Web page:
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What is Cranial Electrotherapy Stimulation? (Part 2)

CES_brain_Pt2In Part 1 of this series, a basic introduction to Cranial Electrotherapy Stimulation (CES), also known as Cranial Electrical Stimulation and Cranial Electrostimulation, was given that included a technical overview, typical treatment protocols, and common side effects. Next, Part 2 details CES’ proposed mechanism of action and treatment effectiveness with depression, anxiety, insomnia, and chronic pain, as well as a few closing thoughts. Readers can expect many more future posts on CES and its treatment of various ailments. I anticipate that the first will cover a well-designed CES for mild traumatic brain injury (mTBI) study.

CES Mechanism of Action
Although the exact mechanism of action for CES, including Alpha-Stim, are not known, Alpha-Stim’s pulsed electrical currents are believed to affect the limbic system, the reticular activating system, and/or the hypothalamus (Gilula & Kirsch, 2005) and to stimulate regions that control pain messages, neurotransmitter creation, and hormone production via the hypothalamic-pituitary axis (Kirsch & Smith, 2004).

Alexander Bystritsky (2008) provided an excellent technical overview of the current state of knowledge in regard to CES’ mechanism of action. Readers are encouraged to read his paper. Dr. Bystrisky states that,

“Some of the signals from these afferent nerves eventually reach the ventral posteromedial nucleus of the thalamus. Animal studies indicate that 42% to 46% of CES current enters the brain, with the highest levels of current recorded in the thalamus. The thalamus is a region that seems to be important in the pathophysiology of anxiety. Evidence of this comes from positron emission tomography (PET) and functional magnetic resonance imaging (fMRI) studies in GAD patients, which show changes in thalamic activity (as well as in other regions) with medication treatments. A single photon emission computed tomography (SPECT) study in other anxiety disorders including obsessive-compulsive disorder, post-traumatic stress disorder, and social anxiety disorder also found decreases in thalamic activity with treatment with the medication citalopram. Therefore, CES could hypothetically exert anxiolytic effects by affecting the thalamus and/or its afferent pathways. Future neuroimaging studies examining the brain regions and circuits associated with CES treatment will be needed to understand its mechanism of action” (pgs. 415-416).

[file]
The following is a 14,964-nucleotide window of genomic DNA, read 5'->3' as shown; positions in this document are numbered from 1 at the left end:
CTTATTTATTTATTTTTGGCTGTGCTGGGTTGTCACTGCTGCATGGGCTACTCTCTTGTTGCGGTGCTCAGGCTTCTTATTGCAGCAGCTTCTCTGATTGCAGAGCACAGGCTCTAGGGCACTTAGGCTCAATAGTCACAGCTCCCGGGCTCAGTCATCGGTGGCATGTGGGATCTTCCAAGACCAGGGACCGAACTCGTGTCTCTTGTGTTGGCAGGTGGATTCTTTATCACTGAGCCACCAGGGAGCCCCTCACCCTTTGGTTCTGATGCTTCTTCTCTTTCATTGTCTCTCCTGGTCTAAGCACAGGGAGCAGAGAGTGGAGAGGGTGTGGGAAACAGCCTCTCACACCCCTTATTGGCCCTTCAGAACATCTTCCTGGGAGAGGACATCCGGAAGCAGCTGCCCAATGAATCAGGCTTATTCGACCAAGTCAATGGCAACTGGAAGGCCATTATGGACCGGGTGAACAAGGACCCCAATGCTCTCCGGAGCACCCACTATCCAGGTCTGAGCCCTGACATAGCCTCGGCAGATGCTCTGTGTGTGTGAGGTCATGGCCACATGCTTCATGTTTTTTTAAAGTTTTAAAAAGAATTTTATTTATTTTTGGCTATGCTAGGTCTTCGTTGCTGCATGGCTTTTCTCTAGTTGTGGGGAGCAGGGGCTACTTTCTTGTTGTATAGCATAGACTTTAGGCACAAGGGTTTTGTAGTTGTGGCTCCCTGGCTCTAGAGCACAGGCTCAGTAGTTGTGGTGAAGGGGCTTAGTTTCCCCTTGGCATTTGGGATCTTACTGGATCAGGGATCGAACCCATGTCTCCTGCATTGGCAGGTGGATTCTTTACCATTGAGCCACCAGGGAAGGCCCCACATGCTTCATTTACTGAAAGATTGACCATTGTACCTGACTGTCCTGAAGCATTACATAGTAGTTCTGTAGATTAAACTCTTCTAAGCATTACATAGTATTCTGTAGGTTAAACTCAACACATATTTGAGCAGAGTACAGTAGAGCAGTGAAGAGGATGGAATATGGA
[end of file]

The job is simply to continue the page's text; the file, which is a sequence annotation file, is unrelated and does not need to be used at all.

Dr. Bystritsky went on to hypothesize that CES may also reset the brain to prestress homeostasis levels – this has important treatment implications for post-traumatic stress disorder (PTSD) and substance dependence, which may explain the current research interest in these areas.

Kennerly (2006) found that persons treated with CES for 20 minutes exhibited significant changes in the EEG, including increased alpha (8-12Hz) relative power and decreased relative power in the delta (0–3.5Hz) and beta (12.5-30Hz) frequencies. Increased alpha typically correlates with improved relaxation and possibly increased mental alertness or clarity (Thompson & Thompson, 2003), while decreased delta suggests reduced drowsiness. Beta reductions were exhibited mostly between 20-30Hz and this frequency band correlates with reductions in anxiety, ruminative thought, and obsessive/compulsive-like behaviors (Demos, 2005). Kennerly further reported that quantitative electroencephalography (qEEG) and low resolution electromagnetic tomography (LORETA) analyses showed that the electrical pulses generated by the Alpha-Stim reached all cortical and subcortical areas of the brain.

CES Treatment Effectiveness